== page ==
Steven Garber

Steven Garber has a classroom among many people in many places. As the director of The Washington Institute, the heart of his own calling is the longing that people understand the integral character of faith, vocation, and culture. Author of The Fabric of Faithfulness: Weaving Together Belief and Behavior (Second Ed., 2007), he writes frequently for various journals, and in addition was a contributor to the volumes Faith Goes to Work: Reflections From the Marketplace and Get Up Off Your Knees: Preaching the U2 Catalogue, as well as to the Mars Hill Audio journal, Tacit Knowing, Truthful Knowing: The Life and Work of Michael Polanyi.

For many years he taught on Capitol Hill in the American Studies Program, later serving as the scholar-in-residence for the Council for Christian Colleges and Universities.

He is particularly interested in the relationship of popular culture to political culture, and as expressions of that serves as a board member for Ransom Fellowship and the Blood:Water Mission, and as a consultant for the Wedgwood Circle. A native of the great valleys of Colorado and California, he is married to Meg and is the father of five children whose own callings have them scattered around the world.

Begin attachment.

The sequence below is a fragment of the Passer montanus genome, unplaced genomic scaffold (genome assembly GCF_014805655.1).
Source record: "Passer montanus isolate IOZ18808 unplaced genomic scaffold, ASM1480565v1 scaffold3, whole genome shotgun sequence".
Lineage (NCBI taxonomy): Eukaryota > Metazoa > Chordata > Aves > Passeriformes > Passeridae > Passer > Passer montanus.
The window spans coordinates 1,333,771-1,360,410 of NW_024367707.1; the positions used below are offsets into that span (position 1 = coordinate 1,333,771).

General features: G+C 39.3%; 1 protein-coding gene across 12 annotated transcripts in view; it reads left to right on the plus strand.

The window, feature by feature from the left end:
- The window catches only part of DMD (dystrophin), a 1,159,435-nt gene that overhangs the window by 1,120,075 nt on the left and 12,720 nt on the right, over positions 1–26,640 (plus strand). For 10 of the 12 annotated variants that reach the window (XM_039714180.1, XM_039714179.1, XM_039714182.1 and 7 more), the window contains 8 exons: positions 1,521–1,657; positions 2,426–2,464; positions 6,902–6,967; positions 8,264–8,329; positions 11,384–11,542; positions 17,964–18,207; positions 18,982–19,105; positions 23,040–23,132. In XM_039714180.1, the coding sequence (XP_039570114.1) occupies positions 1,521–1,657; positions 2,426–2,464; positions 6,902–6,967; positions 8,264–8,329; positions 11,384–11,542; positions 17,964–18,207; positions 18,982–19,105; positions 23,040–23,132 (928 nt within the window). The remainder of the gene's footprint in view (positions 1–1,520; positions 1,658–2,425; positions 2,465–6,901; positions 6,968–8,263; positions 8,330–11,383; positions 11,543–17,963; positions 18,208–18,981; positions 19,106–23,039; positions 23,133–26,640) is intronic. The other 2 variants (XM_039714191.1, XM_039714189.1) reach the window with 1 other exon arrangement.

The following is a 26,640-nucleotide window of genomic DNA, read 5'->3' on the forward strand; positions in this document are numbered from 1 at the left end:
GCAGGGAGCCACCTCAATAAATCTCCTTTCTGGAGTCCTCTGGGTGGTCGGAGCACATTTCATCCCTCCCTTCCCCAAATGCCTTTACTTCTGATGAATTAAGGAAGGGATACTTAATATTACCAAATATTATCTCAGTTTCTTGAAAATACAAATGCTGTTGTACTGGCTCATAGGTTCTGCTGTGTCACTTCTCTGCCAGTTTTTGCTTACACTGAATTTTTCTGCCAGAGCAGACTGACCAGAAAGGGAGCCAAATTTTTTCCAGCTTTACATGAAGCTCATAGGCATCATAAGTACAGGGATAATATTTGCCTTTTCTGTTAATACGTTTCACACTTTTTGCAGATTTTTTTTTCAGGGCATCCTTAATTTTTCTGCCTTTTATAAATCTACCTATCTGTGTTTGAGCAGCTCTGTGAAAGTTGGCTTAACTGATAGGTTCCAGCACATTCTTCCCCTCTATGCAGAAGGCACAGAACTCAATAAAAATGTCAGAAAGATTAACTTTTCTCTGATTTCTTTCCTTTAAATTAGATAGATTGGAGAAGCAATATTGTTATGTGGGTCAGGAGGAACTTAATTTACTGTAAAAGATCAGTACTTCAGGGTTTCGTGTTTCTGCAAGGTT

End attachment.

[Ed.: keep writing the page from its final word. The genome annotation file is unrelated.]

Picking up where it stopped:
Vocation Needs No Justification

Vocations of all sorts are equally important to the work of God in the world, as each one contributes to the common good, to what it is that makes our common welfare a place for more rather than less flourishing. In the life of Dave Kiersznowski and his DEMDACO Corporation, I see this become flesh in his business and life commitments.


More From This Contributor

Q&A with Steven Garber, “Director, The Washington Institute”

If faith does shape vocation which does shape culture, then it is crucial to take the time to ask and answer the perennial questions that everyone asks and everyone answers, such as what do I believe about faith, vocation and culture? Those three words take us into realms that are difficult to fully fathom—and yet to understand them is central to human flourishing.

Making peace with proximate justice (reprise)

At the Washington Institute we continue to believe that it is the willingness to pray and work towards proximate justice—the vision of something, rather than all or nothing—that allows us to keep going, even as we face what often seems insurmountable and unchangeable.